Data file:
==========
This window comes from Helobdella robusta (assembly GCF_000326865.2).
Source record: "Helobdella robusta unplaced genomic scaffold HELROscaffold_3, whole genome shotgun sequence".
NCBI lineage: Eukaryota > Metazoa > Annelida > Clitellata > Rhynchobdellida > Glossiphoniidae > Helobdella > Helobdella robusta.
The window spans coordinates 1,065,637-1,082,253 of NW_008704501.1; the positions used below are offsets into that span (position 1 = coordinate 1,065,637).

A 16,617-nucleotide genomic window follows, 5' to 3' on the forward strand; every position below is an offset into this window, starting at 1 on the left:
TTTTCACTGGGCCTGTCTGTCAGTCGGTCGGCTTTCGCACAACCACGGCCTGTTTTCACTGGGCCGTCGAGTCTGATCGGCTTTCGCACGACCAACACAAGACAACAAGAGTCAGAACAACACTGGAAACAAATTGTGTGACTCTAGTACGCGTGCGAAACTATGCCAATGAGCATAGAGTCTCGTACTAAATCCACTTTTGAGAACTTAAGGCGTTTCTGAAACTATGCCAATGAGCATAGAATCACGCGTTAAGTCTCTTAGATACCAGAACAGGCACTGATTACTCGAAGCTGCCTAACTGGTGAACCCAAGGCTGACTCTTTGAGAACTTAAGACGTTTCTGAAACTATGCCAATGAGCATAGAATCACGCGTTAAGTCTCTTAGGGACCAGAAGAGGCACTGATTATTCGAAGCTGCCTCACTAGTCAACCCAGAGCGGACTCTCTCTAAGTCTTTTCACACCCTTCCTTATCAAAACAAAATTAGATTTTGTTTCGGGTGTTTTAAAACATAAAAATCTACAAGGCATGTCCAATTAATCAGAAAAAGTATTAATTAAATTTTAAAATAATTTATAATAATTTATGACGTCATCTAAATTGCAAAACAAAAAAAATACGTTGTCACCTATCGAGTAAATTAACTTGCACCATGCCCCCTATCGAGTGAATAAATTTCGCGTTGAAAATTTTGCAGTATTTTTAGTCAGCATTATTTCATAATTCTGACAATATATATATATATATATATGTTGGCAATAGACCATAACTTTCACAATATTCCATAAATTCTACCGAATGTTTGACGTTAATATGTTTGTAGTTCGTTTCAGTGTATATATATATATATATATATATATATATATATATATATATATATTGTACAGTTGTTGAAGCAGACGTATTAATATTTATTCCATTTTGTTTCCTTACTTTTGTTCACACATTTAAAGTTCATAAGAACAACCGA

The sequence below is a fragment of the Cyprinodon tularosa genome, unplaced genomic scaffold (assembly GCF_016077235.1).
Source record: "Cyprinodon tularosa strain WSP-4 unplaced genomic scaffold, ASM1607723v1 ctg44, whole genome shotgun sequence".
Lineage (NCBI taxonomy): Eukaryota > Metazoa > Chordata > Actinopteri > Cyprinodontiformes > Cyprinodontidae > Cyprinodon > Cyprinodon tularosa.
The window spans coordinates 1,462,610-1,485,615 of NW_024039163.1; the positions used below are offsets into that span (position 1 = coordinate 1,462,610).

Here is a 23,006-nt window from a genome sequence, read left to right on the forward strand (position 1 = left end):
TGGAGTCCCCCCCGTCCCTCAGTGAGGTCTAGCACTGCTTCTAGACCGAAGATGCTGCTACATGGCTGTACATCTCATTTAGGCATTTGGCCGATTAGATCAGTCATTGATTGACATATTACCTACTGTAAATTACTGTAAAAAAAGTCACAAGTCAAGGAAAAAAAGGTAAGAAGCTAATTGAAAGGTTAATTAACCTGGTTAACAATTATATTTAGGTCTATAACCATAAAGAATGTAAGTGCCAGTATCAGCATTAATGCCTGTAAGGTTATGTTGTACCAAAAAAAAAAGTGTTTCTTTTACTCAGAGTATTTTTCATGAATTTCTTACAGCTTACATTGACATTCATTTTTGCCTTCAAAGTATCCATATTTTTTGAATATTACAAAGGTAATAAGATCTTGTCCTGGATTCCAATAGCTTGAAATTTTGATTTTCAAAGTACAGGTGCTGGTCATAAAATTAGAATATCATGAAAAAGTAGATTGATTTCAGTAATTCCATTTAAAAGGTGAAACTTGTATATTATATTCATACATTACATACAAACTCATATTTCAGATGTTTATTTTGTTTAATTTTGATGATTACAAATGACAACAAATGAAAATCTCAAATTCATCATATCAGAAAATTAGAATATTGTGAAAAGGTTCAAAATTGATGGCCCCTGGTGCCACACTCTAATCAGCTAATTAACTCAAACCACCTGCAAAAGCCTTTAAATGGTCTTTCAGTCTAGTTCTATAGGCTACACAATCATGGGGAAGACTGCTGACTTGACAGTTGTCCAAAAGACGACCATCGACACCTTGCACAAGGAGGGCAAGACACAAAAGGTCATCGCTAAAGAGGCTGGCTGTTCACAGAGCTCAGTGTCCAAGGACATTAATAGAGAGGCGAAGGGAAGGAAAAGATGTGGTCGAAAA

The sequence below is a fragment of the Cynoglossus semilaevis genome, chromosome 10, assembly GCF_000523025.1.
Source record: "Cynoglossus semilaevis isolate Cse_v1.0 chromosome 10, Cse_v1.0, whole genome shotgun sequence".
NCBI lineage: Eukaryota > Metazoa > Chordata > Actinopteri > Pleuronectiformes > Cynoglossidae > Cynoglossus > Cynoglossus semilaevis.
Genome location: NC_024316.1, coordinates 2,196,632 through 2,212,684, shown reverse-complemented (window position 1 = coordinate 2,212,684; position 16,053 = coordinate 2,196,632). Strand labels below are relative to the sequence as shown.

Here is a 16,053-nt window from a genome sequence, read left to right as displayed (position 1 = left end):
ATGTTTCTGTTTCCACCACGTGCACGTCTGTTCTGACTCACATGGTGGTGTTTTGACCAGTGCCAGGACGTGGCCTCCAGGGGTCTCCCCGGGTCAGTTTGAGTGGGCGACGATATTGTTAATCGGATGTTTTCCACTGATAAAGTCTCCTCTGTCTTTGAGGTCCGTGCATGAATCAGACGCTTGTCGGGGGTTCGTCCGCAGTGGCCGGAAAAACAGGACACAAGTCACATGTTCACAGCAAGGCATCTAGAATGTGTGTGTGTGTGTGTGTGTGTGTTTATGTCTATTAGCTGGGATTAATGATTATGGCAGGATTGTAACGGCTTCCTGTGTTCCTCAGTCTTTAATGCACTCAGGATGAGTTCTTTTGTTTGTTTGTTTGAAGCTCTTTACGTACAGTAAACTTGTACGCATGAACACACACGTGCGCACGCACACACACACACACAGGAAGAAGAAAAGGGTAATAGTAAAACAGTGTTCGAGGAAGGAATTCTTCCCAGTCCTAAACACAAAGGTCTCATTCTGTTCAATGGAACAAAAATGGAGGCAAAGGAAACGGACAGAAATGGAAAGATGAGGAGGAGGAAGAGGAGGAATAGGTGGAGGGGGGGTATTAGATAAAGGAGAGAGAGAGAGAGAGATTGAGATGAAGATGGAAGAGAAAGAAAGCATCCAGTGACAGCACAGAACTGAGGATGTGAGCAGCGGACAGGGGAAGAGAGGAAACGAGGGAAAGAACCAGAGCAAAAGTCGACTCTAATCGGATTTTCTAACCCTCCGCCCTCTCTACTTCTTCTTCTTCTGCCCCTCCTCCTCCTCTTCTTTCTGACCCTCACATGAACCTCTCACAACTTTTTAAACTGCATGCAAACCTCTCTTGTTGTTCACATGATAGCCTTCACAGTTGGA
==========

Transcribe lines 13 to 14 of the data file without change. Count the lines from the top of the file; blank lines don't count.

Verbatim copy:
The sequence below is a fragment of the Cynoglossus semilaevis genome, chromosome 10, assembly GCF_000523025.1.
Source record: "Cynoglossus semilaevis isolate Cse_v1.0 chromosome 10, Cse_v1.0, whole genome shotgun sequence".